Mommy Wellness

Preview: important mental health numbers

Mainline Health Care Women’s Emotional Wellness Center 888-227-3898
Delaware County Professional Services 610-892-3800
Springfield Psychological 610-544-2110
Project Reach (Delaware County Mobile Crisis Unit) 855-889-7827
Suicide Prevention 800-273-TALK (8255)
MainLine Health Care Addictive Services 484-476-6543

When I enter an exam room and ask “how are you today?”, my question is directed at the caregiver as much as the infant, kid, or teen patient.  As a pediatrician, I care about my patients’ parents because the parents need to be well to care for their kids (2012 NYT article by my hero Dr. Perri Klass).  Sometimes caring is as easy as praising parents for the amazing job they do – patience and persistence with their special needs child, asking a question to clarify my plan, monitoring their kids’ screen time, frequently offering fruits and veggies despite protests and pouts.  But sometimes caring goes deeper and darker and picks up on subtle signs.

Parent 1 bursts into tears when I talk about how it is okay to let the baby cry.
Parent 2 gets into 2 minor car accidents with 9 month old baby aboard, all within 2 weeks.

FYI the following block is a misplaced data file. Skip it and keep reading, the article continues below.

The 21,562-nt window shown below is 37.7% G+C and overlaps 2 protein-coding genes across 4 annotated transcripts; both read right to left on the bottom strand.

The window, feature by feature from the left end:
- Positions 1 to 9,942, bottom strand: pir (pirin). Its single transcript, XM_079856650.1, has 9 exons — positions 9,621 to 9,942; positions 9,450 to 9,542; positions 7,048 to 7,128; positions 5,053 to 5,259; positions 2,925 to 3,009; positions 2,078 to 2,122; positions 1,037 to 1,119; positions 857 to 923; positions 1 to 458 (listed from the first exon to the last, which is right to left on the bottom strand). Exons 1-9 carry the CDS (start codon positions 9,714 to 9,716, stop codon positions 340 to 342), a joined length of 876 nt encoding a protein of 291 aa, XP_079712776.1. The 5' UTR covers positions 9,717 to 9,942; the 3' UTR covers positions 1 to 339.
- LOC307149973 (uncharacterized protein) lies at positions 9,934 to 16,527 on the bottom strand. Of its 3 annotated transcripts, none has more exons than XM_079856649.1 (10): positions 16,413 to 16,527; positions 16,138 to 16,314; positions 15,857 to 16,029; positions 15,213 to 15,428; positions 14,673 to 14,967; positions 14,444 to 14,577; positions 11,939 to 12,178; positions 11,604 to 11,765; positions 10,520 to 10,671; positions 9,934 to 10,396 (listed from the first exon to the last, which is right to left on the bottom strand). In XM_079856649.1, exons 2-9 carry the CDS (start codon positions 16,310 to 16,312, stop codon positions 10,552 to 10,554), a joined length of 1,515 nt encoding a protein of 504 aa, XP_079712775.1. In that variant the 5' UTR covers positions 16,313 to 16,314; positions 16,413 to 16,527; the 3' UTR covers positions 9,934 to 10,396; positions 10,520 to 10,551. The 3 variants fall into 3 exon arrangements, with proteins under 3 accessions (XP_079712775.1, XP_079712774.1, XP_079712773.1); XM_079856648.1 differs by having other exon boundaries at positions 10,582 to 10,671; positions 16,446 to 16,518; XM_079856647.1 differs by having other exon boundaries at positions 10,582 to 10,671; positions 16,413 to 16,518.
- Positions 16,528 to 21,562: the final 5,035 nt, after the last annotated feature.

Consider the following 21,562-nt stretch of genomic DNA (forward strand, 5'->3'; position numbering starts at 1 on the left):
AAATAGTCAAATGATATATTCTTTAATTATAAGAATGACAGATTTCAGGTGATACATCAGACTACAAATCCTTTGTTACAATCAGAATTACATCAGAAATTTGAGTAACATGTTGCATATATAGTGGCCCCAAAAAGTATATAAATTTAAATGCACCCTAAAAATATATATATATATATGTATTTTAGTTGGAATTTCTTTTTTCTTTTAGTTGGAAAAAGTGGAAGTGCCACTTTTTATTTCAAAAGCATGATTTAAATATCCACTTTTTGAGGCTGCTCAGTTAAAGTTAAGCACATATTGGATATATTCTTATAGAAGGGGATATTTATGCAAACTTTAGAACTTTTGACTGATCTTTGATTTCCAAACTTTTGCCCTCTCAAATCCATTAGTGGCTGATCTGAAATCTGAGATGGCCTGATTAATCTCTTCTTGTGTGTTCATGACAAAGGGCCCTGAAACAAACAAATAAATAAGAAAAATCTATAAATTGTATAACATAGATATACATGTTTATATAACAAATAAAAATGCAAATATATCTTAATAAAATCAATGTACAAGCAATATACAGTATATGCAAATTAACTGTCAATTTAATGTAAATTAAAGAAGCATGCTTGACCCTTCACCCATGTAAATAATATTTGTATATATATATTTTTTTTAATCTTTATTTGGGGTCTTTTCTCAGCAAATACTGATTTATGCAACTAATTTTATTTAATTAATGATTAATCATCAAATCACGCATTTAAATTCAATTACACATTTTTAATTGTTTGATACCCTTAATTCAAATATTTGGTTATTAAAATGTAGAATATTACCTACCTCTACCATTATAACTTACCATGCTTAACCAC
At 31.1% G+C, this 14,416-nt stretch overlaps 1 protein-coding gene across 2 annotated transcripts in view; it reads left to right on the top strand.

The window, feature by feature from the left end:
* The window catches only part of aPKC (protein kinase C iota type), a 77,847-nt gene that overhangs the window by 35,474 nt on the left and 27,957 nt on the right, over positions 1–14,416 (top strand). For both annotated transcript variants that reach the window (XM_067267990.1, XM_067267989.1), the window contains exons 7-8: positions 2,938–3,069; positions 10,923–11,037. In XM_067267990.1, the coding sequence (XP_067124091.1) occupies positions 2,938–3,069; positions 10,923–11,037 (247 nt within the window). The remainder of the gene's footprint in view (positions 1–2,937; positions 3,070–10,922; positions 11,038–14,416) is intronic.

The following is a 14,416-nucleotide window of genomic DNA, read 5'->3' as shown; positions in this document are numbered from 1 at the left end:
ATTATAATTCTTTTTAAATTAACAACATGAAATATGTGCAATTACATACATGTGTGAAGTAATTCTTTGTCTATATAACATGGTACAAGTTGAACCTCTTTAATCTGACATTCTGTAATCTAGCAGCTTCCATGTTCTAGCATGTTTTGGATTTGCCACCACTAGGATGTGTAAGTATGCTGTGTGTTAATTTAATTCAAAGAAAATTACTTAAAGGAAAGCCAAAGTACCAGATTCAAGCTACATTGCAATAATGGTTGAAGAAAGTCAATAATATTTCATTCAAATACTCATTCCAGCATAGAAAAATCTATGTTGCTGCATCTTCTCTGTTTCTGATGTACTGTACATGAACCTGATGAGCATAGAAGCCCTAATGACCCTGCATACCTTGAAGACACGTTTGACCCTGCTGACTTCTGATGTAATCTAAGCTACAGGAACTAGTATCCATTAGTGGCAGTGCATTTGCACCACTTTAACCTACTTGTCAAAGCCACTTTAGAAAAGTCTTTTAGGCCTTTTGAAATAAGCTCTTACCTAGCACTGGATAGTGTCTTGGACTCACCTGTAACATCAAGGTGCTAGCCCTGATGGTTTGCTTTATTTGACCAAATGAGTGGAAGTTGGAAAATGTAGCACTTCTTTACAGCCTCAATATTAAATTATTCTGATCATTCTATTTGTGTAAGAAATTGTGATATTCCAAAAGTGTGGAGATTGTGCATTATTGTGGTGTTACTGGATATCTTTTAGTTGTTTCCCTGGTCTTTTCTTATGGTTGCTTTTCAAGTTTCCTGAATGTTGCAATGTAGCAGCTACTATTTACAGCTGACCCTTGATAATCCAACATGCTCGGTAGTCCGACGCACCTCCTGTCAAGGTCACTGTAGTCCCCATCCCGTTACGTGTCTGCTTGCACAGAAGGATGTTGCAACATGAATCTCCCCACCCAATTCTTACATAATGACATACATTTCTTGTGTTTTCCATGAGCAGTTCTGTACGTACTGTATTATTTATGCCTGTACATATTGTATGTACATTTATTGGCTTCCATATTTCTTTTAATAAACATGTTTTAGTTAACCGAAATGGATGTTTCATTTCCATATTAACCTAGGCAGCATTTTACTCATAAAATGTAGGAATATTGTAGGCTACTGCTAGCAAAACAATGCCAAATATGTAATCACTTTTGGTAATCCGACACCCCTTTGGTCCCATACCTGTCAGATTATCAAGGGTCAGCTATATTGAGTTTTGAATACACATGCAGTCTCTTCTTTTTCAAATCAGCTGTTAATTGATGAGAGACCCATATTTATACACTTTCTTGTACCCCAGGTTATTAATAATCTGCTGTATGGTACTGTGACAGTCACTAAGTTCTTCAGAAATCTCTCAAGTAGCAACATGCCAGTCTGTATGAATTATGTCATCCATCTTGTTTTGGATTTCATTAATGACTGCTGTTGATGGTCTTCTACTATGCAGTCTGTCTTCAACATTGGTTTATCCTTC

Parent 3 asks a million questions about her 6 month old baby regarding completely benign behaviors that most parents wouldn’t think twice about.
Parent 4 tells me about how she is worried about her smiling baby at the restaurant, in the daycare, during play time, while the baby sleeps…

In all those cases, along with positive scores from a postpartum depression survey (Edinburgh), I probe further and find parents who are depressed, anxious, and/or just completely overwhelmed without any support. I refer to these parents to counseling services (see numbers above) and offer basic destress strategies (adapted from NIH):

  • Do something you enjoy every day.
  • Rest when the baby sleeps.
  • Be realistic (regarding normal behaviors, tantrums, ok to have messy house).
  • Ask for help (the saying it takes a village…).
  • Make time to be with other adults (date with partner, lunch with friends & family, going to a crowded place such as gym or mall, library story time; increases opportunity to build friendships – a village – with potential helpers too!).

Sometimes they knew they needed help but didn’t know where to turn, sometimes they were already considering therapy but didn’t know what number to call, sometimes they were looking for permission to call or do something for self-centered, or they are not interested and I will address their well being at the next visit.

So the next time the pediatrician asks “how are you today?” remember that the pediatrician wants an honest answer and may have resources to help.

Next blog post – how I keep it real and find balance.

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